The scene takes place during a winter wind on Grasmere Lake. I quote the passage in its entirely because it so clearly reveals the rhetorical movement from inanimate images wind on the water , to animate images "peacock's tail," "they made it all alive" , to humanized emotion applied to a flower "let it live if it can" :. A manuscript text from reveals just how far William is willing to go in linking his own sentiments about the nonhuman world to the natural "science" of his time, a science that could associate all animate and inanimate objects into a naturalistic unity:.

    Coleridge understands this connection between pleasure within the self and pleasure taken from the external world, although he describes the link more dispassionately and more ambiguously than even Wordsworth. We might call Coleridge's version of this phenomenon transference: that is, our own emotions can be transferred onto nature for psychological reasons.

    Here is Coleridge's clearest example: "A child scolding a flower in the words in which he had been himself scolded and whipped, is poetry - passion past with pleasure" Animae Poetae The child transfers his own enjoyments, and miseries, out onto the objects of nature that surround him. But we should remember that this is the same poet who longs passionately for what we might now call a unified ecosystem "all of animated nature" , a unity in "Nature" that he describes as a strange music of mind identified with joy:.

    #459 Skylark: old friend in a new land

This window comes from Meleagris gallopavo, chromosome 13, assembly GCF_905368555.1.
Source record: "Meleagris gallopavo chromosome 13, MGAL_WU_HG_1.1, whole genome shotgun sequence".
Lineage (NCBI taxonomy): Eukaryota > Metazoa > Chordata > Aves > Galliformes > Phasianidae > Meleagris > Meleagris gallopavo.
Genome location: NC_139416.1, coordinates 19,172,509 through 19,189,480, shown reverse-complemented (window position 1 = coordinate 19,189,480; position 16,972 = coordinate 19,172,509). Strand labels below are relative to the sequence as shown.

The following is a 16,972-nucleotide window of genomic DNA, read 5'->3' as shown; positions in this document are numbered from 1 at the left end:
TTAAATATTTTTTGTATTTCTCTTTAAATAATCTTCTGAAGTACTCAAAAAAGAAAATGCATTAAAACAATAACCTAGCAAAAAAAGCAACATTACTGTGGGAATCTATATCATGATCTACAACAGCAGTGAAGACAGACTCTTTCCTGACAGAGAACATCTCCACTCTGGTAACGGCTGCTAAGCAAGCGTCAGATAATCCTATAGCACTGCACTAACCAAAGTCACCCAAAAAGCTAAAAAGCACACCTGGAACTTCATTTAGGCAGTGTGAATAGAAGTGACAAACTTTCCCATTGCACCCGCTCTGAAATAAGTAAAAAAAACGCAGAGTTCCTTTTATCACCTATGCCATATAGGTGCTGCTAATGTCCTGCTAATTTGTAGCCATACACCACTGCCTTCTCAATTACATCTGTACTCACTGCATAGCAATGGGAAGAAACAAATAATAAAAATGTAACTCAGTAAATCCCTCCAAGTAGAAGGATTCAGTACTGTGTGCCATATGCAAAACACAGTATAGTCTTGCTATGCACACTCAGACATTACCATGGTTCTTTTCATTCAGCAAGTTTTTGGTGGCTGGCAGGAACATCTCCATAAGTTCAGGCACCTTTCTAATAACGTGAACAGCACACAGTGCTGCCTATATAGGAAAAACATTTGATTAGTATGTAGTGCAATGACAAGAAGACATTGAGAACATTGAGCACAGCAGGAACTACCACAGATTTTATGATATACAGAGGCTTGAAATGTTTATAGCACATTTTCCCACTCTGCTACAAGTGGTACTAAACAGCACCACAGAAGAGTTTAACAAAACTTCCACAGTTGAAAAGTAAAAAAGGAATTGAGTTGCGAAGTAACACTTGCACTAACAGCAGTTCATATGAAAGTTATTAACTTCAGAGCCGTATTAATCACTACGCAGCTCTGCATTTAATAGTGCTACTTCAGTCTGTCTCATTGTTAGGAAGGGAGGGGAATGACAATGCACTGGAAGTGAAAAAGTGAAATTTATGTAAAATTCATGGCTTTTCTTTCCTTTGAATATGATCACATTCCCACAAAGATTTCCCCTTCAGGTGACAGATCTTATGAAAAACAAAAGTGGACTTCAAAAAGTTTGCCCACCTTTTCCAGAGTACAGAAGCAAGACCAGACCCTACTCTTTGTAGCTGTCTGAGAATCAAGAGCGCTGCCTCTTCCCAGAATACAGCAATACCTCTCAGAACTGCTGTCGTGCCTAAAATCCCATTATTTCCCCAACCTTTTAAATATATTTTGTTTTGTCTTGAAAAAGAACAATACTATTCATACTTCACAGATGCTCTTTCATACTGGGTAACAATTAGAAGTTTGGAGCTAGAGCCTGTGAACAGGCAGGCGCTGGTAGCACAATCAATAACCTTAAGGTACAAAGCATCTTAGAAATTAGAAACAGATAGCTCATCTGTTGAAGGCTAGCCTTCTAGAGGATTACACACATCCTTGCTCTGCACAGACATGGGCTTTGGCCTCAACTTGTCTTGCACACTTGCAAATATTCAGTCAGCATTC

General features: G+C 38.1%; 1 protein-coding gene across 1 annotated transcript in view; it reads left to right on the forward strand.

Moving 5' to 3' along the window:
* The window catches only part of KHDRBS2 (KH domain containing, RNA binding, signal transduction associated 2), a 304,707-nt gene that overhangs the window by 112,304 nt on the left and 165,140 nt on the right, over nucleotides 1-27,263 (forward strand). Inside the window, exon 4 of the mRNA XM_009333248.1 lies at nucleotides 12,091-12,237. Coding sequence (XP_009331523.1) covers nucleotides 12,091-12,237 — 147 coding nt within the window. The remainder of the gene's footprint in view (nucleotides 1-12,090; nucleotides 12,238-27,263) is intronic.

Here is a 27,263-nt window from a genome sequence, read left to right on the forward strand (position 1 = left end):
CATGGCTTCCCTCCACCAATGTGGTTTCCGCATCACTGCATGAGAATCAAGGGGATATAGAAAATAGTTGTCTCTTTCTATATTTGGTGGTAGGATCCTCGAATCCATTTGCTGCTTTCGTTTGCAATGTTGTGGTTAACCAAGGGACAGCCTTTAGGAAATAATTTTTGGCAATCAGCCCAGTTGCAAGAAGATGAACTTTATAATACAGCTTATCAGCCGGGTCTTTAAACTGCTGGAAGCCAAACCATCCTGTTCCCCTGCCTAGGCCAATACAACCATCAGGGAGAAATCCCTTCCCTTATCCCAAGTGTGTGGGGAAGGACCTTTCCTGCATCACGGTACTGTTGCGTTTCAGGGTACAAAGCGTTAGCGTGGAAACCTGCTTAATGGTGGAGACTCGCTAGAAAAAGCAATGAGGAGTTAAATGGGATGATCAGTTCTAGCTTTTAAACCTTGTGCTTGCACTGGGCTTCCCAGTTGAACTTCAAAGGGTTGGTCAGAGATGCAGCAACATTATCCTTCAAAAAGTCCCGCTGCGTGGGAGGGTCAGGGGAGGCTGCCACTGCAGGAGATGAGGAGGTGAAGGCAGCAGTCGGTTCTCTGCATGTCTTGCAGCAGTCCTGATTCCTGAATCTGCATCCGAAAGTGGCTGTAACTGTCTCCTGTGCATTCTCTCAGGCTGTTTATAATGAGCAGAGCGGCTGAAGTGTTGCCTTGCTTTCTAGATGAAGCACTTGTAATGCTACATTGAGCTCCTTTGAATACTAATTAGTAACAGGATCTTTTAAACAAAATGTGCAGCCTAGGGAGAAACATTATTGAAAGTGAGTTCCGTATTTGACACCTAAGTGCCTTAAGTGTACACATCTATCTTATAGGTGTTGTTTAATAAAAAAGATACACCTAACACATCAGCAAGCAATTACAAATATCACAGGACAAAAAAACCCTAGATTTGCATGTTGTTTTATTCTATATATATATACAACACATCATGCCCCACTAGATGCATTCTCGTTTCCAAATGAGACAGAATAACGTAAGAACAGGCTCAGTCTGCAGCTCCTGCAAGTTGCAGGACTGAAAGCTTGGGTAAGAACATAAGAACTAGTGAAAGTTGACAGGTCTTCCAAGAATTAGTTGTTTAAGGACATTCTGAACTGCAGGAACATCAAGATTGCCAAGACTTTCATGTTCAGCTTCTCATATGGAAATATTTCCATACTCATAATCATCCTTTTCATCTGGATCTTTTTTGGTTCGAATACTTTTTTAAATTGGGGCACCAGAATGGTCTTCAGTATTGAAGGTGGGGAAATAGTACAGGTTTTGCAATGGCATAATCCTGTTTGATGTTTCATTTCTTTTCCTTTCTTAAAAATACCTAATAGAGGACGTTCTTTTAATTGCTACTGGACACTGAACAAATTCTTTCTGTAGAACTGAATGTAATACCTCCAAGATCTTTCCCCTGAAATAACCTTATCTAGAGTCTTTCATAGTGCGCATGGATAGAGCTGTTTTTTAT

Coleridge connects romantic science to the pleasures of nature in precisely the ways I have been describing. His wild goat looks at the cataract "in awe" "On a Cataract," l. Likewise, the sympathetic creature described fraternally in "To a Young Ass" "I hail thee Brother " [l. Coleridge's most famous image in this regard is perhaps the transformed description of the sea-snakes in "The Rime of the Ancient Mariner. The "joy" we feel within ourselves often seems to be reflected back on us by the natural world beyond us. Then again, as the always ambivalent Coleridge might say, maybe not; perhaps our feelings belong only to us.

    Notice how a poetic natural historian, the polymath Oliver Goldsmith, links human pleasure to animal pleasure in ways comparable to Coleridge. In the section of Animated Nature devoted to birds, Goldsmith says: "we now come to a beautiful and loquacious race of animals, that embellish our forests, amuse our walks, and exclude solitude from out most shady retirements. From these man has nothing to fear; their pleasures, their desires, and even their animosities, only serve to enliven the general picture of Nature, and give harmony to meditation" III, 3. Within a few pages, when Goldsmith claims that "the return of spring is the beginning of pleasure" III, 14 , he is similarly eliding the distinction between human and nonhuman pleasures.